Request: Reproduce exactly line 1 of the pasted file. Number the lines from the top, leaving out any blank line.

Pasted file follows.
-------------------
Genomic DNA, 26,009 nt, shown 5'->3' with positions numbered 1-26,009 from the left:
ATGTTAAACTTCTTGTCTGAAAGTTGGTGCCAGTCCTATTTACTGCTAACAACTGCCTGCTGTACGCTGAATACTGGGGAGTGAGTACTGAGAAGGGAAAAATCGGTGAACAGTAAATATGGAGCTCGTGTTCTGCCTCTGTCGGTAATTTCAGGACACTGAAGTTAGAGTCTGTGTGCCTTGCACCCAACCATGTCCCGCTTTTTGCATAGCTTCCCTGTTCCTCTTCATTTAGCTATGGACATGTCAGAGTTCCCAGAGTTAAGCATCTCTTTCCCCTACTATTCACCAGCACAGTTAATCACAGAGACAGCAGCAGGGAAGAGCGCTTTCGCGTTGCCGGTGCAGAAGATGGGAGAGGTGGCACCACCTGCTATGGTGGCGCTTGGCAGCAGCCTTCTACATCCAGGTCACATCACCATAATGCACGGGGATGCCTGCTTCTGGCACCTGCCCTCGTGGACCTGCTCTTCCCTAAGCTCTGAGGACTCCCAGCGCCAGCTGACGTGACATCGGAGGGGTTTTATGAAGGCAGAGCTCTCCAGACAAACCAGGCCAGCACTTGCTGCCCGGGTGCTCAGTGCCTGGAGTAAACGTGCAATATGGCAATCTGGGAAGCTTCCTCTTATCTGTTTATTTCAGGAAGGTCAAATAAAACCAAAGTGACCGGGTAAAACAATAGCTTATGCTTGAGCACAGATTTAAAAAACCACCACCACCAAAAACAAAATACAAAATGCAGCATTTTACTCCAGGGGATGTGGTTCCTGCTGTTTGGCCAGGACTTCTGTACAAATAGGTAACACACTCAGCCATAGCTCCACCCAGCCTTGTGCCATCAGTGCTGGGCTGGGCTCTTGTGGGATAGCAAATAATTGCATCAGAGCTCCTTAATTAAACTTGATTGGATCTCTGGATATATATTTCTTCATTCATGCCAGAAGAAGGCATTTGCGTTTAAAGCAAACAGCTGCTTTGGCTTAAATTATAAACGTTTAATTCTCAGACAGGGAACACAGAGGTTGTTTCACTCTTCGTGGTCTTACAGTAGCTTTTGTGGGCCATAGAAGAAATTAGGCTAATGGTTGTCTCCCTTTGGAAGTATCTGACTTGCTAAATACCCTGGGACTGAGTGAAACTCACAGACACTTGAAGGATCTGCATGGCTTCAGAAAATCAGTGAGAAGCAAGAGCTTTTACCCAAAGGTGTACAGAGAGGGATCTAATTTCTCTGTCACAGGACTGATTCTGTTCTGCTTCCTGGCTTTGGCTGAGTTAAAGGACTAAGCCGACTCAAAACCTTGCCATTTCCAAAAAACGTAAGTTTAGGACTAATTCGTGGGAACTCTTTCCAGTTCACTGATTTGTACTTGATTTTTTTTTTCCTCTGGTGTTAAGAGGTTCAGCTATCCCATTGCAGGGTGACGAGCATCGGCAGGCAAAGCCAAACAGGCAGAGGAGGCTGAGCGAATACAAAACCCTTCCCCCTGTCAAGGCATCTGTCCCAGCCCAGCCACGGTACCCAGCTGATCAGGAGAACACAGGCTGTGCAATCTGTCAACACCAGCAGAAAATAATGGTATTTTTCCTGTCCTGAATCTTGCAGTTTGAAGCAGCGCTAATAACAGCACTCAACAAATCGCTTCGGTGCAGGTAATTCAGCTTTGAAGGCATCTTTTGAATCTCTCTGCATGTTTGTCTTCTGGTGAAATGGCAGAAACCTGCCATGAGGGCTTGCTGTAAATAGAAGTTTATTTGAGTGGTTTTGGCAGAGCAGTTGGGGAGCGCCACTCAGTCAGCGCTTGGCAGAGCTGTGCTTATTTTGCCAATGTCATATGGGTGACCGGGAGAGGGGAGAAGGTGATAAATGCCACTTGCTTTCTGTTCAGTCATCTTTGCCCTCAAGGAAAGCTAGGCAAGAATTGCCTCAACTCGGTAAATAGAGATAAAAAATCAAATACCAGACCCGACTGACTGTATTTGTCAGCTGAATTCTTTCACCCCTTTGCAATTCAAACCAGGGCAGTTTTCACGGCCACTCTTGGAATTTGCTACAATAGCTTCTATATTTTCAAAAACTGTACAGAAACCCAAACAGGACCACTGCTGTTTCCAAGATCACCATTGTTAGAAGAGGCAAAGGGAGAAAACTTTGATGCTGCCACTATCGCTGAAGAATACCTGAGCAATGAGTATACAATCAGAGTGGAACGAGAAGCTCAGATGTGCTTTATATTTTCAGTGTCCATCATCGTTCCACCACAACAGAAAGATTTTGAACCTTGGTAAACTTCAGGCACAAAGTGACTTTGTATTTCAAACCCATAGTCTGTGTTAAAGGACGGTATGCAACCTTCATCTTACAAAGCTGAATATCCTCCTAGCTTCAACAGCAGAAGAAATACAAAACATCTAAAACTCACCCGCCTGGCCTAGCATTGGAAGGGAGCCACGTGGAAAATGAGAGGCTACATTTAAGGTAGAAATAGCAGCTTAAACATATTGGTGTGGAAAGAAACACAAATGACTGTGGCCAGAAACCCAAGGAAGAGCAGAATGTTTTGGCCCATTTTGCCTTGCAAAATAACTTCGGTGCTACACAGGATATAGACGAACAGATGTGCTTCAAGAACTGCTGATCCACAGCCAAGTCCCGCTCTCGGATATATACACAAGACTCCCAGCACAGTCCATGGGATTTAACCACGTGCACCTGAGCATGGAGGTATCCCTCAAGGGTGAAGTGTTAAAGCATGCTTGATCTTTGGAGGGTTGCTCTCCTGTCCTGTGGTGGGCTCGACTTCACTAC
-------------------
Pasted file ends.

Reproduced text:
Genomic DNA, 26,009 nt, shown 5'->3' with positions numbered 1-26,009 from the left: